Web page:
# Double Inclusive Range step by step

I've written a method to obtain an IEnumerable from a start point, end point and step. Similar to Enumerable.Range() but for doubles and not fixed step.

public static IEnumerable<double> InclusiveRange(double start, double end, double step = 1)
{
while (start <= end)
{
yield return start;
start += step;
}
}


Am I missing something, or there is a better approach?

As this is a quit nice approach, it is missing an important part.

Validation of input parameter

You should check at least the step parameter if it is a positive number greater 0.

InclusiveRange(1d, 5d,-1);


the above call is by your definition a valid call, but can lead to a System.OutOfMemoryException if combined with the .ToList() extension method.

You need to decide if you want to enable negative step. If you don't want to allow negative values for step a simple guard clause can handle this.

if (step <= 0) { throw new ArgumentOutOfRangeException("step", "The value has to be greater than 0"); }


But if you want to enable negative step values you need to add more checks and a different implementation.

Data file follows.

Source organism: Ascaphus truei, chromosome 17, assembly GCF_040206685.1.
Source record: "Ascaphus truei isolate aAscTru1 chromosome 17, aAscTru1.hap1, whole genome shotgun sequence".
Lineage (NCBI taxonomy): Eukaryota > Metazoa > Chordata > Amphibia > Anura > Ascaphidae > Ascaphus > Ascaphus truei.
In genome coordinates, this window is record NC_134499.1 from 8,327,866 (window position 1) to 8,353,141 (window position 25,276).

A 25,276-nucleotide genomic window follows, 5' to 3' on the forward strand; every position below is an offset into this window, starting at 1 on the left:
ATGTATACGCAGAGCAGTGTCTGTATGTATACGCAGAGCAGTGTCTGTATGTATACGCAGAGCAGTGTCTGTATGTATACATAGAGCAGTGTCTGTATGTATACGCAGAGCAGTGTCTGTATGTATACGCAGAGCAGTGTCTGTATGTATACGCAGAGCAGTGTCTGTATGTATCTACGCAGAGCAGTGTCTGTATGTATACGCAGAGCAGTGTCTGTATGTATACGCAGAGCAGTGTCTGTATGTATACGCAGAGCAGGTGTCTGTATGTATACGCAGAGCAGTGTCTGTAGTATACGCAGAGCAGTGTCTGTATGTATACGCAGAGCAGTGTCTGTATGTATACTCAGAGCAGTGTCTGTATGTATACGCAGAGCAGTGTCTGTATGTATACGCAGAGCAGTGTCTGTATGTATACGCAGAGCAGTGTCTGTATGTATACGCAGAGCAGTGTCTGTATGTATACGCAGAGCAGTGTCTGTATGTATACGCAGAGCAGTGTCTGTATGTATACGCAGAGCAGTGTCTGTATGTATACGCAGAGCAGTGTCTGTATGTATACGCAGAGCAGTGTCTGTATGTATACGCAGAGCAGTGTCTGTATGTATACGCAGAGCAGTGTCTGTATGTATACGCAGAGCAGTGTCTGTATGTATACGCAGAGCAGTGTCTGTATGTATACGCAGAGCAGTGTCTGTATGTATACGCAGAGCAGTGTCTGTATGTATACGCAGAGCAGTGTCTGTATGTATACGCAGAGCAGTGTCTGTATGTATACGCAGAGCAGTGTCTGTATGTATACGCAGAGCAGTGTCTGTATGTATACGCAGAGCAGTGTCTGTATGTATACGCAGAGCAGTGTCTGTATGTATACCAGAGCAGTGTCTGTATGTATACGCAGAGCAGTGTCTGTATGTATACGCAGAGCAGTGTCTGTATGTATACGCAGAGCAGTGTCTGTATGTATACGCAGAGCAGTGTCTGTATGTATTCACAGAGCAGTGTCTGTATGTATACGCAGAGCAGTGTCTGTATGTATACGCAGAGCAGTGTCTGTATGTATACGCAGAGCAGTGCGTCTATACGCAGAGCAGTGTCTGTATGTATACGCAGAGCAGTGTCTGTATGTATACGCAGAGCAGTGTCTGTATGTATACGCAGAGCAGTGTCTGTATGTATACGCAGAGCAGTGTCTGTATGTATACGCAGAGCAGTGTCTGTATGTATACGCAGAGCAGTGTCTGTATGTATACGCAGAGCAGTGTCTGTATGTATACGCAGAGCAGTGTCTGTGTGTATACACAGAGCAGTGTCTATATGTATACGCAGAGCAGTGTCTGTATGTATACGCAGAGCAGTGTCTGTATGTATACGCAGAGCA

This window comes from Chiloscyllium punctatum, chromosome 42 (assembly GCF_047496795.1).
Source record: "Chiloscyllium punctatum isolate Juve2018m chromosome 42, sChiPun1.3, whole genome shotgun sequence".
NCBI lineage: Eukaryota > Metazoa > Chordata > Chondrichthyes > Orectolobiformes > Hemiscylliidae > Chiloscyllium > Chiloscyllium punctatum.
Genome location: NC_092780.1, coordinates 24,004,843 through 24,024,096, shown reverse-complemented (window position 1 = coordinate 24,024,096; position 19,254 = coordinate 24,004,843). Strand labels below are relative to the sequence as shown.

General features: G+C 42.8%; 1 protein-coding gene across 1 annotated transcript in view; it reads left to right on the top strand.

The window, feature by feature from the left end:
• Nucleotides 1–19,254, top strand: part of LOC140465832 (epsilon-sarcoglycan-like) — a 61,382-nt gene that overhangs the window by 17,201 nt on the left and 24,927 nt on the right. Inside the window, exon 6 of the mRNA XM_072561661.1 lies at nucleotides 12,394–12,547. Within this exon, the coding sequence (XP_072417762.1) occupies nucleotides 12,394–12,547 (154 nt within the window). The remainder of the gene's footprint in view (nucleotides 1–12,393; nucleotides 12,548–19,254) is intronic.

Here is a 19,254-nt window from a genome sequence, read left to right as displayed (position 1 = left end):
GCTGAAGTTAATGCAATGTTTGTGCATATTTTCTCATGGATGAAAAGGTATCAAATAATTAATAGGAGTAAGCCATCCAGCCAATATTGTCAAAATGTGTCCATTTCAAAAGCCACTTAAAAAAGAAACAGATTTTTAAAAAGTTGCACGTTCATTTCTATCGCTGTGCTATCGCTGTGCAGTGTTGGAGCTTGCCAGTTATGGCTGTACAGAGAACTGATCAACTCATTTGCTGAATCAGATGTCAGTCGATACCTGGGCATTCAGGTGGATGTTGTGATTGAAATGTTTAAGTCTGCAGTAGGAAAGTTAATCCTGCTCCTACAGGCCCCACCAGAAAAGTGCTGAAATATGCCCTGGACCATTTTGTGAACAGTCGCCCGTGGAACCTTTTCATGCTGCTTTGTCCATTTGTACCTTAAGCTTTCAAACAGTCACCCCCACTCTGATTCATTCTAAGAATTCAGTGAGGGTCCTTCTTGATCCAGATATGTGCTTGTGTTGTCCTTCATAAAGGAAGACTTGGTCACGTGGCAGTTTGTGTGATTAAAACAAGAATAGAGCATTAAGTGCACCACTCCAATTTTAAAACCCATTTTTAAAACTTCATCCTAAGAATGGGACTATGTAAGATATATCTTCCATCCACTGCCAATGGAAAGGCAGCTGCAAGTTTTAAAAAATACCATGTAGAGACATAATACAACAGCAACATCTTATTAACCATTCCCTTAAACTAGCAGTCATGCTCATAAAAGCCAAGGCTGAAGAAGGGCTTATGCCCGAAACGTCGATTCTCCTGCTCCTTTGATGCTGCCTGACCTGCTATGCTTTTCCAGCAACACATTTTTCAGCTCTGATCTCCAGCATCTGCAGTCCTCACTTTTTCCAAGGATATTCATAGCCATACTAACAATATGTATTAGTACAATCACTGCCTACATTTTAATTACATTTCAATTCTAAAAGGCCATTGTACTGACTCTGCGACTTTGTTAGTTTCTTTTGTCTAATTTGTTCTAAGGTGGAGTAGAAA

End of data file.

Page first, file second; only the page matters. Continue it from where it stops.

A negative step means that start > end so you would need to introduce 2 more methods which you then call based on step beeing positive or negative.

private static IEnumerable<double> InclusiveRangeAscending(double start, double end, double step)
{

}

private static IEnumerable<double> InclusiveRangeDescending(double start, double end, double step)
{

}

public static IEnumerable<double> InclusiveRange(double start, double end, double step = 1)
{
if (step == 0) { throw new ArgumentOutOfRangeException("step", "The value has to be unequal to 0"); }
if (step > 0)
{
return InclusiveRangeAscending(start, end, step);
}
else
{
return InclusiveRangeDescending(start, end, step);
}
}


The use of integers with Enumerable.Range() produces fairly agreed-upon expected behaviors. But with doubles, you have introduced a mixed set of expectations.

Beside the validation of inputs as suggested by Heslacher, there is an issue of whether one would expect the end value to be included in the output. Given the nature of doubles and given start and step, there is no guarantee that you will land exactly on end. Maybe that's how you want it to be, but it is a new wrinkle that isn't in Enumerable.Range().

Also the name step is ambiguous to me. I'd prefer clarification as stepIncrement, which should be a positive or negative double, and numberOfSteps, which should be a positive int.

Sticking with double step or stepIncrement, there is a wrinkle over whether a 0 step is allowed. Heslacher's answer throws an exception. Another valid answer would be to simply return the start and end.